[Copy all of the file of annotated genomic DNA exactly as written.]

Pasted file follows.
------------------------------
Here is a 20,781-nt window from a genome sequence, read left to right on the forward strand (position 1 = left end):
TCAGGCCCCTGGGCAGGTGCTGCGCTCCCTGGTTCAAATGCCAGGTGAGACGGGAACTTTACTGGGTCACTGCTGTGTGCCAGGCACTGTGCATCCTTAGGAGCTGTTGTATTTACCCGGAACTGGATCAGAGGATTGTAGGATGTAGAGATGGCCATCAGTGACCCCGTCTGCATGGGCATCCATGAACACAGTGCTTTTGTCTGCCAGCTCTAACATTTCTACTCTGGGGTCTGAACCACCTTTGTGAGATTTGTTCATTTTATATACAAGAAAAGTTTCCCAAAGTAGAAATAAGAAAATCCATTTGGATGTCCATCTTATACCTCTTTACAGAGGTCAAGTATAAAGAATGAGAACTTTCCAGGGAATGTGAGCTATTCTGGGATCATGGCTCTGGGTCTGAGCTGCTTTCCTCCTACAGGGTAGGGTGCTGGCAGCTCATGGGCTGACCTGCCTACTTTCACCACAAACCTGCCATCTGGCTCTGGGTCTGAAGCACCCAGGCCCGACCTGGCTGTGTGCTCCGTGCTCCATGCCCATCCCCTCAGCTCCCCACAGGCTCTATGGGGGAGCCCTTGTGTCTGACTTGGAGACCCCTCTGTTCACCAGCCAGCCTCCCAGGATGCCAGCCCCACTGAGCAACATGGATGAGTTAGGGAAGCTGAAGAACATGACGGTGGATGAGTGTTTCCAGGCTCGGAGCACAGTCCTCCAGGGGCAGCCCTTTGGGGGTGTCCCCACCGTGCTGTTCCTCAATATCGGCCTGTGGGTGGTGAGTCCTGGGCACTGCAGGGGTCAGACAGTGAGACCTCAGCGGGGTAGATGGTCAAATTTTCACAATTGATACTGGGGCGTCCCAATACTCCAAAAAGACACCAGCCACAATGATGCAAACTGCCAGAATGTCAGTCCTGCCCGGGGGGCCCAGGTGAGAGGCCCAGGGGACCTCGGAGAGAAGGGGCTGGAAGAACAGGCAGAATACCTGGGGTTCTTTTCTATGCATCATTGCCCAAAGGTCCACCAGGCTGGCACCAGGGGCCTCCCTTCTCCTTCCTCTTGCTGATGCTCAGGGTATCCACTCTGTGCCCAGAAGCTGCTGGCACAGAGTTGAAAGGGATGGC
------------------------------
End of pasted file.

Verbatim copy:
Here is a 20,781-nt window from a genome sequence, read left to right on the forward strand (position 1 = left end):
TCAGGCCCCTGGGCAGGTGCTGCGCTCCCTGGTTCAAATGCCAGGTGAGACGGGAACTTTACTGGGTCACTGCTGTGTGCCAGGCACTGTGCATCCTTAGGAGCTGTTGTATTTACCCGGAACTGGATCAGAGGATTGTAGGATGTAGAGATGGCCATCAGTGACCCCGTCTGCATGGGCATCCATGAACACAGTGCTTTTGTCTGCCAGCTCTAACATTTCTACTCTGGGGTCTGAACCACCTTTGTGAGATTTGTTCATTTTATATACAAGAAAAGTTTCCCAAAGTAGAAATAAGAAAATCCATTTGGATGTCCATCTTATACCTCTTTACAGAGGTCAAGTATAAAGAATGAGAACTTTCCAGGGAATGTGAGCTATTCTGGGATCATGGCTCTGGGTCTGAGCTGCTTTCCTCCTACAGGGTAGGGTGCTGGCAGCTCATGGGCTGACCTGCCTACTTTCACCACAAACCTGCCATCTGGCTCTGGGTCTGAAGCACCCAGGCCCGACCTGGCTGTGTGCTCCGTGCTCCATGCCCATCCCCTCAGCTCCCCACAGGCTCTATGGGGGAGCCCTTGTGTCTGACTTGGAGACCCCTCTGTTCACCAGCCAGCCTCCCAGGATGCCAGCCCCACTGAGCAACATGGATGAGTTAGGGAAGCTGAAGAACATGACGGTGGATGAGTGTTTCCAGGCTCGGAGCACAGTCCTCCAGGGGCAGCCCTTTGGGGGTGTCCCCACCGTGCTGTTCCTCAATATCGGCCTGTGGGTGGTGAGTCCTGGGCACTGCAGGGGTCAGACAGTGAGACCTCAGCGGGGTAGATGGTCAAATTTTCACAATTGATACTGGGGCGTCCCAATACTCCAAAAAGACACCAGCCACAATGATGCAAACTGCCAGAATGTCAGTCCTGCCCGGGGGGCCCAGGTGAGAGGCCCAGGGGACCTCGGAGAGAAGGGGCTGGAAGAACAGGCAGAATACCTGGGGTTCTTTTCTATGCATCATTGCCCAAAGGTCCACCAGGCTGGCACCAGGGGCCTCCCTTCTCCTTCCTCTTGCTGATGCTCAGGGTATCCACTCTGTGCCCAGAAGCTGCTGGCACAGAGTTGAAAGGGATGGC